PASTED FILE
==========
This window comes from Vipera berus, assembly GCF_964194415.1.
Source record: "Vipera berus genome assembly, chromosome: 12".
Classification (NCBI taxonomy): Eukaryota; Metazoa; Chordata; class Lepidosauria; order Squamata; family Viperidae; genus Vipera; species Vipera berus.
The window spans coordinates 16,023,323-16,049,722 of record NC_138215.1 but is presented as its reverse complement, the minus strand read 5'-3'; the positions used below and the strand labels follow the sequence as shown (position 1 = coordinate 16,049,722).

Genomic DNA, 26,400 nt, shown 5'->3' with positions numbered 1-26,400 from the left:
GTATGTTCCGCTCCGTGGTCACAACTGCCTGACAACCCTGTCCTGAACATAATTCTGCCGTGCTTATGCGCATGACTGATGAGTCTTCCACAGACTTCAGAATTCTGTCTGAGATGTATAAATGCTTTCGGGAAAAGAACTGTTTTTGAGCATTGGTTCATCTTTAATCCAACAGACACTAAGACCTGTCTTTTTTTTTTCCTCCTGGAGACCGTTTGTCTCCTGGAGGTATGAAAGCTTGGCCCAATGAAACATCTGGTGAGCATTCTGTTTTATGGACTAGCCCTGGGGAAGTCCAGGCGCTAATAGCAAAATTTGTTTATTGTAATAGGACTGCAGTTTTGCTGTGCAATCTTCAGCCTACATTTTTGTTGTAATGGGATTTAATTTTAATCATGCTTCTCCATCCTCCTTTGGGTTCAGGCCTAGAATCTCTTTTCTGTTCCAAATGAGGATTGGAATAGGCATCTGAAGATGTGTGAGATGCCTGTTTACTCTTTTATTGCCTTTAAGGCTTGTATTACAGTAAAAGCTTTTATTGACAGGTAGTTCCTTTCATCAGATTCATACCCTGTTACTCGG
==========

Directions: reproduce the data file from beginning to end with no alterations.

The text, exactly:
This window comes from Vipera berus, assembly GCF_964194415.1.
Source record: "Vipera berus genome assembly, chromosome: 12".
Classification (NCBI taxonomy): Eukaryota; Metazoa; Chordata; class Lepidosauria; order Squamata; family Viperidae; genus Vipera; species Vipera berus.
The window spans coordinates 16,023,323-16,049,722 of record NC_138215.1 but is presented as its reverse complement, the minus strand read 5'-3'; the positions used below and the strand labels follow the sequence as shown (position 1 = coordinate 16,049,722).

Genomic DNA, 26,400 nt, shown 5'->3' with positions numbered 1-26,400 from the left:
GTATGTTCCGCTCCGTGGTCACAACTGCCTGACAACCCTGTCCTGAACATAATTCTGCCGTGCTTATGCGCATGACTGATGAGTCTTCCACAGACTTCAGAATTCTGTCTGAGATGTATAAATGCTTTCGGGAAAAGAACTGTTTTTGAGCATTGGTTCATCTTTAATCCAACAGACACTAAGACCTGTCTTTTTTTTTTCCTCCTGGAGACCGTTTGTCTCCTGGAGGTATGAAAGCTTGGCCCAATGAAACATCTGGTGAGCATTCTGTTTTATGGACTAGCCCTGGGGAAGTCCAGGCGCTAATAGCAAAATTTGTTTATTGTAATAGGACTGCAGTTTTGCTGTGCAATCTTCAGCCTACATTTTTGTTGTAATGGGATTTAATTTTAATCATGCTTCTCCATCCTCCTTTGGGTTCAGGCCTAGAATCTCTTTTCTGTTCCAAATGAGGATTGGAATAGGCATCTGAAGATGTGTGAGATGCCTGTTTACTCTTTTATTGCCTTTAAGGCTTGTATTACAGTAAAAGCTTTTATTGACAGGTAGTTCCTTTCATCAGATTCATACCCTGTTACTCGG